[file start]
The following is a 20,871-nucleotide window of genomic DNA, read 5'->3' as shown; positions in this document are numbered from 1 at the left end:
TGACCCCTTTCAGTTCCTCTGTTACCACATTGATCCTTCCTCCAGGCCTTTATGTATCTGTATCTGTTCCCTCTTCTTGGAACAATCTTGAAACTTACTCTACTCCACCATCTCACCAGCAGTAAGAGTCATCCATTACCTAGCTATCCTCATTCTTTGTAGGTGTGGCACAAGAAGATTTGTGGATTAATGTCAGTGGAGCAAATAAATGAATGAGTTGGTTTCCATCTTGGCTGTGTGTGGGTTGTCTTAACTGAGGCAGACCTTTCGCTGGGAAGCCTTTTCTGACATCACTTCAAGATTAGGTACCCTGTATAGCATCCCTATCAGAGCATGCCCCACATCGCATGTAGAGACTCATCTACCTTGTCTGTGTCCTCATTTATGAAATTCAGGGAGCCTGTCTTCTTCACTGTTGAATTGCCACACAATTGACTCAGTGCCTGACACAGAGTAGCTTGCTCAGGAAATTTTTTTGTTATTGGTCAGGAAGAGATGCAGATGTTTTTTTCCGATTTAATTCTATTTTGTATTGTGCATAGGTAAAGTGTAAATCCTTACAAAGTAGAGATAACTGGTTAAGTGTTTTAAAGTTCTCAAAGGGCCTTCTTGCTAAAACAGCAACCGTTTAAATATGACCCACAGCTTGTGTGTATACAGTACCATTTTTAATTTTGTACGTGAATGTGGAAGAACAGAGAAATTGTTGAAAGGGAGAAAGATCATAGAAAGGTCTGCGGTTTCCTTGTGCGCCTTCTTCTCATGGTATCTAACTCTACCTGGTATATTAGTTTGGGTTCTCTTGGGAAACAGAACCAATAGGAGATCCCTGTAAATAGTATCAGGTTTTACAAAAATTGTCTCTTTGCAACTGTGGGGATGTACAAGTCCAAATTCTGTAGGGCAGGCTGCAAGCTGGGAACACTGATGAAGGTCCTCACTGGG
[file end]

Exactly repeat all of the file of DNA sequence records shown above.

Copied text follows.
The following is a 20,871-nucleotide window of genomic DNA, read 5'->3' as shown; positions in this document are numbered from 1 at the left end:
TGACCCCTTTCAGTTCCTCTGTTACCACATTGATCCTTCCTCCAGGCCTTTATGTATCTGTATCTGTTCCCTCTTCTTGGAACAATCTTGAAACTTACTCTACTCCACCATCTCACCAGCAGTAAGAGTCATCCATTACCTAGCTATCCTCATTCTTTGTAGGTGTGGCACAAGAAGATTTGTGGATTAATGTCAGTGGAGCAAATAAATGAATGAGTTGGTTTCCATCTTGGCTGTGTGTGGGTTGTCTTAACTGAGGCAGACCTTTCGCTGGGAAGCCTTTTCTGACATCACTTCAAGATTAGGTACCCTGTATAGCATCCCTATCAGAGCATGCCCCACATCGCATGTAGAGACTCATCTACCTTGTCTGTGTCCTCATTTATGAAATTCAGGGAGCCTGTCTTCTTCACTGTTGAATTGCCACACAATTGACTCAGTGCCTGACACAGAGTAGCTTGCTCAGGAAATTTTTTTGTTATTGGTCAGGAAGAGATGCAGATGTTTTTTTCCGATTTAATTCTATTTTGTATTGTGCATAGGTAAAGTGTAAATCCTTACAAAGTAGAGATAACTGGTTAAGTGTTTTAAAGTTCTCAAAGGGCCTTCTTGCTAAAACAGCAACCGTTTAAATATGACCCACAGCTTGTGTGTATACAGTACCATTTTTAATTTTGTACGTGAATGTGGAAGAACAGAGAAATTGTTGAAAGGGAGAAAGATCATAGAAAGGTCTGCGGTTTCCTTGTGCGCCTTCTTCTCATGGTATCTAACTCTACCTGGTATATTAGTTTGGGTTCTCTTGGGAAACAGAACCAATAGGAGATCCCTGTAAATAGTATCAGGTTTTACAAAAATTGTCTCTTTGCAACTGTGGGGATGTACAAGTCCAAATTCTGTAGGGCAGGCTGCAAGCTGGGAACACTGATGAAGGTCCTCACTGGG